Brantford jobless rate edges up, but stays low

Brantford jobless rate edges up, but stays low

September 2021 employment numbers for Brantford saw the jobless rate edge up, but it is still one of the lowest in Ontario.

September’s local unemployment rate was 6.1%, up from 5.7% in August but matching July’s figure, according to seasonally adjusted estimates released by Statistics Canada on Friday.

Norfolk County’s jobless rate for the last three months averaged 7.7%, though figures for September suggest unemployment has climbed due to a drop in part-time work, possibly related to summer jobs.

Across Canada, employment grew by 157,000 jobs in September, dropping the national monthly jobless rate to 6.9%. Ontario accounted for almost half of the job gains and the provincial jobless rate fell for the fourth straight month to 7.3%. All figures are based on a Labour Force Survey conducted by Statistics Canada the week of Sept. 12 – 18.

In Southern Ontario, only Guelph at 6% has a lower jobless rate than Brantford. Hamilton is close at 6.3%, while Kitchener-Cambridge-Waterloo is next at 7.2%, London 7.3% and St. Catharines-Niagara 8.2%.

“It is good to see Brantford has one of the lowest unemployment rates, but there’s still more work to do to recover from the pandemic and grow the local economy,” said Danette Dalton, executive director of the Workforce Planning Board of Grand Erie.

“There are still people struggling to find the right fit in a job and there are still businesses that are struggling to find staff.”

Dalton said many businesses are experiencing a competitive job market, with high demand for service industry occupations in particular. There were more than 2,800 new jobs posted in September on Grand Erie Jobs, the job board operated by the Workforce Planning Board.

Almost 40 area businesses looking to hire are participating in a 3-day virtual job fair, Oct. 19 – 21, organized by St. Leonard’s Community Services. People can contact St. Leonard’s for more information.

In Brantford, the September employment numbers tell a different story depending on age group and sex of workers.

Youth aged 15 to 24 have seen the largest job gains over the last few months, with females benefiting more. By contrast, employment has fallen in the core working age group of 25 to 54, with the majority of the losses affecting men. Employment has grown for men aged 55 and over, but has stayed the same for women.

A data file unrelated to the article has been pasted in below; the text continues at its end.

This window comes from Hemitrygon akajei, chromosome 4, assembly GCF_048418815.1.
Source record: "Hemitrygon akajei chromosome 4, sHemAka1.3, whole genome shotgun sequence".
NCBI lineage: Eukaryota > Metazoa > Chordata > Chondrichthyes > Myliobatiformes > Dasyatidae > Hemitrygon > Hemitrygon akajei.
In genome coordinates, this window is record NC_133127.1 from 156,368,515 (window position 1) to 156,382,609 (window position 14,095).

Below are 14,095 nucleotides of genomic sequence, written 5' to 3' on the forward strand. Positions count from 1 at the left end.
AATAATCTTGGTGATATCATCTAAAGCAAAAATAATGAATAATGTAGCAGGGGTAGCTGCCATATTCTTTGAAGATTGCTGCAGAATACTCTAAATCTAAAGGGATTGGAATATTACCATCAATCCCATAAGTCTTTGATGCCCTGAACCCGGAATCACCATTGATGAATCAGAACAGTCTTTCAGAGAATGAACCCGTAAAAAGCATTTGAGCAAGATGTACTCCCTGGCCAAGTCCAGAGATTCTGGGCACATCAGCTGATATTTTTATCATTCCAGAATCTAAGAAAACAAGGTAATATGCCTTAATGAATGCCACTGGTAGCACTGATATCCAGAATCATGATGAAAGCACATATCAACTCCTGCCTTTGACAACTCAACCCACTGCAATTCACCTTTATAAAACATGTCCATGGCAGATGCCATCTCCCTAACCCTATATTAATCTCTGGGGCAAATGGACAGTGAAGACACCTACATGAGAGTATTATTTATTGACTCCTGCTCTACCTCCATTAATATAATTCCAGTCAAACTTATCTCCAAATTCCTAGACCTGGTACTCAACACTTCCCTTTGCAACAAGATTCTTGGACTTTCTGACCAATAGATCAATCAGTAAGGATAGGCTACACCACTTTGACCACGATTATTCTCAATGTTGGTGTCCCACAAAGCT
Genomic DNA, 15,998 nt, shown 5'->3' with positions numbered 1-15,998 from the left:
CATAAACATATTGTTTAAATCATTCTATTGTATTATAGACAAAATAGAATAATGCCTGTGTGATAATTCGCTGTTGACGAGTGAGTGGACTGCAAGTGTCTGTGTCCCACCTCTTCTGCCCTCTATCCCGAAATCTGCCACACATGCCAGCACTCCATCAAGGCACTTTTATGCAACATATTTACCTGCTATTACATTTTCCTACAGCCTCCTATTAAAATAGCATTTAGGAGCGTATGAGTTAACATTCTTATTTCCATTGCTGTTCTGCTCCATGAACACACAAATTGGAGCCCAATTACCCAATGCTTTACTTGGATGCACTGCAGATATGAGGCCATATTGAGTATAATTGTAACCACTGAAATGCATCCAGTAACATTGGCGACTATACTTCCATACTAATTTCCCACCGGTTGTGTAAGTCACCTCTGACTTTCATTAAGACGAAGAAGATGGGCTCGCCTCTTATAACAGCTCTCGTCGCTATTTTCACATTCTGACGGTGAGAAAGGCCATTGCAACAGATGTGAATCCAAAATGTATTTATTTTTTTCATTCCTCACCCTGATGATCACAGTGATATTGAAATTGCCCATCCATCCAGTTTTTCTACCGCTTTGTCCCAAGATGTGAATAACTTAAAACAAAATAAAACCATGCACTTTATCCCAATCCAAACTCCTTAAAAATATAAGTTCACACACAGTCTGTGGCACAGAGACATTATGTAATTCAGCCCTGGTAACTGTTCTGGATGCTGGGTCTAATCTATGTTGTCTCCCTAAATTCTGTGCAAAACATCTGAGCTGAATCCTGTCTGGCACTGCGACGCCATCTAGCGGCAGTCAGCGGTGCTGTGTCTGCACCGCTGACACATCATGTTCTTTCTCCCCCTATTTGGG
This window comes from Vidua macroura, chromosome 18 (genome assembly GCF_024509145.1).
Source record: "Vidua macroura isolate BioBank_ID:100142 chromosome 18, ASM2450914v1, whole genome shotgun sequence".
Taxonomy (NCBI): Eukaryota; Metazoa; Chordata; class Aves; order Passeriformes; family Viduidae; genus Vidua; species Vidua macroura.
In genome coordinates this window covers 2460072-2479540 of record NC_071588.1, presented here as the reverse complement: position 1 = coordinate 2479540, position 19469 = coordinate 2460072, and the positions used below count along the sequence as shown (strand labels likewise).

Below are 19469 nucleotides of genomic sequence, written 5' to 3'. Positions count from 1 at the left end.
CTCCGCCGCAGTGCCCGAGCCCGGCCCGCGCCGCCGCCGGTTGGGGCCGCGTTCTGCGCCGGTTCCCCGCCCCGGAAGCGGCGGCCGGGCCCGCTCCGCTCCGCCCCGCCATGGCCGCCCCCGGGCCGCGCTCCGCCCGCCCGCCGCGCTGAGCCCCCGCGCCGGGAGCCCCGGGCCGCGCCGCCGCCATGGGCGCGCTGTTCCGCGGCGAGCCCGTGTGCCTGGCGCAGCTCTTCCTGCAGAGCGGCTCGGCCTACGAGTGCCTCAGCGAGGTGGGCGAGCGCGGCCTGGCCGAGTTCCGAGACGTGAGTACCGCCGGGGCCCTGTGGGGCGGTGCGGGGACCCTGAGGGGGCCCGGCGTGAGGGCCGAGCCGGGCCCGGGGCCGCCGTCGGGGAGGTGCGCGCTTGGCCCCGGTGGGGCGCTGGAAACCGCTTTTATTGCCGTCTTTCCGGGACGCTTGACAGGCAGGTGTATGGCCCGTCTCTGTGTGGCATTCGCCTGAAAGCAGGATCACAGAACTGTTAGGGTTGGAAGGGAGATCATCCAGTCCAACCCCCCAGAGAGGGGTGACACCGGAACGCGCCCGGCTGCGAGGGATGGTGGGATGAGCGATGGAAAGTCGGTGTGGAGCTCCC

Visit Statistics Canada’s website to read its news release on September 2021 employment in Canada and Ontario.

Jobless rate for Brantford area now lowest in Ontario

Jobless rate for Brantford area now lowest in Ontario

August 2021 employment in the Brantford continues to climb, as more businesses look to hire.

Brantford’s jobless rate fell to 5.7% in August, down from 6.1% last month, based on seasonally adjusted estimates released Friday by Statistics Canada.

Employment increased by 90,000 nationally, bringing Canada’s unemployment rate down to 7.1%, from 7.5% last month. The provincial unemployment rate also decreased by 0.4 percentage points, to 7.6%.

The Labour Force Survey was conducted during the week of August 15 to 21, a month after Ontario entered Stage 3 of its reopening plan, which lifted final restrictions for many businesses.

The August jobless rate in Brantford was the lowest in Ontario. The Brantford unemployment rate was significantly lower than that of surrounding large metropolitan areas: Hamilton (7%), Kitchener-Cambridge-Waterloo (7%), Guelph (7.2%) and St. Catharines-Niagara (10.5%).

Locally, sales and service jobs saw the largest growth, followed by business, finance and administration and manufacturing and utilities occupations. Many more youth (aged 15 to 24) gained work, raising this group’s participation and employment rate considerably.

The Workforce Planning Board’s job board – Grand Erie Jobs – has seen a staggering increase in the number of job listings in recent months, with a record high of over 3,100 new jobs posted in the month of August. Sales and service workers, as well as trades, transport and equipment operators continue to be in high demand.

However, the average duration of job posts is increasing.

“We’re hearing that a lot of employers are having difficulties filling some positions,” said Danette Dalton, executive director of the Workforce Planning Board. “Many businesses are offering competitive wage and benefit packages to attract workers.”

Dalton encourages hesitant job seekers to explore the many new and exciting opportunities that are becoming available as the economy opens up.

Visit Statistics Canada’s website to read its news release on August 2021 employment in Canada and Ontario.

July jobless rate dips to 6.1% in Brantford area

July jobless rate dips to 6.1% in Brantford area

July 2021 employment was little changed locally, but the jobless rate still fell.